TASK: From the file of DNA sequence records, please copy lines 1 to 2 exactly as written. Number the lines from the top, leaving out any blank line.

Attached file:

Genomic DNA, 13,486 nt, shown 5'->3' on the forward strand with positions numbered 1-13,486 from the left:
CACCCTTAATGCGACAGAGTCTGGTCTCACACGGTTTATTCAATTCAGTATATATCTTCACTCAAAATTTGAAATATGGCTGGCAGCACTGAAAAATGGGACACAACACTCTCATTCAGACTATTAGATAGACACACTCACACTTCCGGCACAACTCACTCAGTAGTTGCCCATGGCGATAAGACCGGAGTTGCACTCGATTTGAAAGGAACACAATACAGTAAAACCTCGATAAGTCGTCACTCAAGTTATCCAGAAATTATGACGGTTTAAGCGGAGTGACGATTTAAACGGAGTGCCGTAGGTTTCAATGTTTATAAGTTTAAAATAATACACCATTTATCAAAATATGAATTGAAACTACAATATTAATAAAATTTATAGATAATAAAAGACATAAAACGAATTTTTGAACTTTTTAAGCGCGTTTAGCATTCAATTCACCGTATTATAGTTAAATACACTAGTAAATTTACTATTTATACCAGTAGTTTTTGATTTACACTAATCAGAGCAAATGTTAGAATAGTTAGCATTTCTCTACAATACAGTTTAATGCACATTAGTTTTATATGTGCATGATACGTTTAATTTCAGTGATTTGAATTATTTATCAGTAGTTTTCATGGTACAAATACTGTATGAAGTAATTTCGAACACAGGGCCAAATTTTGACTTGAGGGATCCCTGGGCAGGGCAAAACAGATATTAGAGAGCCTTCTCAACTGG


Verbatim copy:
Genomic DNA, 13,486 nt, shown 5'->3' on the forward strand with positions numbered 1-13,486 from the left:
CACCCTTAATGCGACAGAGTCTGGTCTCACACGGTTTATTCAATTCAGTATATATCTTCACTCAAAATTTGAAATATGGCTGGCAGCACTGAAAAATGGGACACAACACTCTCATTCAGACTATTAGATAGACACACTCACACTTCCGGCACAACTCACTCAGTAGTTGCCCATGGCGATAAGACCGGAGTTGCACTCGATTTGAAAGGAACACAATACAGTAAAACCTCGATAAGTCGTCACTCAAGTTATCCAGAAATTATGACGGTTTAAGCGGAGTGACGATTTAAACGGAGTGCCGTAGGTTTCAATGTTTATAAGTTTAAAATAATACACCATTTATCAAAATATGAATTGAAACTACAATATTAATAAAATTTATAGATAATAAAAGACATAAAACGAATTTTTGAACTTTTTAAGCGCGTTTAGCATTCAATTCACCGTATTATAGTTAAATACACTAGTAAATTTACTATTTATACCAGTAGTTTTTGATTTACACTAATCAGAGCAAATGTTAGAATAGTTAGCATTTCTCTACAATACAGTTTAATGCACATTAGTTTTATATGTGCATGATACGTTTAATTTCAGTGATTTGAATTATTTATCAGTAGTTTTCATGGTACAAATACTGTATGAAGTAATTTCGAACACAGGGCCAAATTTTGACTTGAGGGATCCCTGGGCAGGGCAAAACAGATATTAGAGAGCCTTCTCAACTGG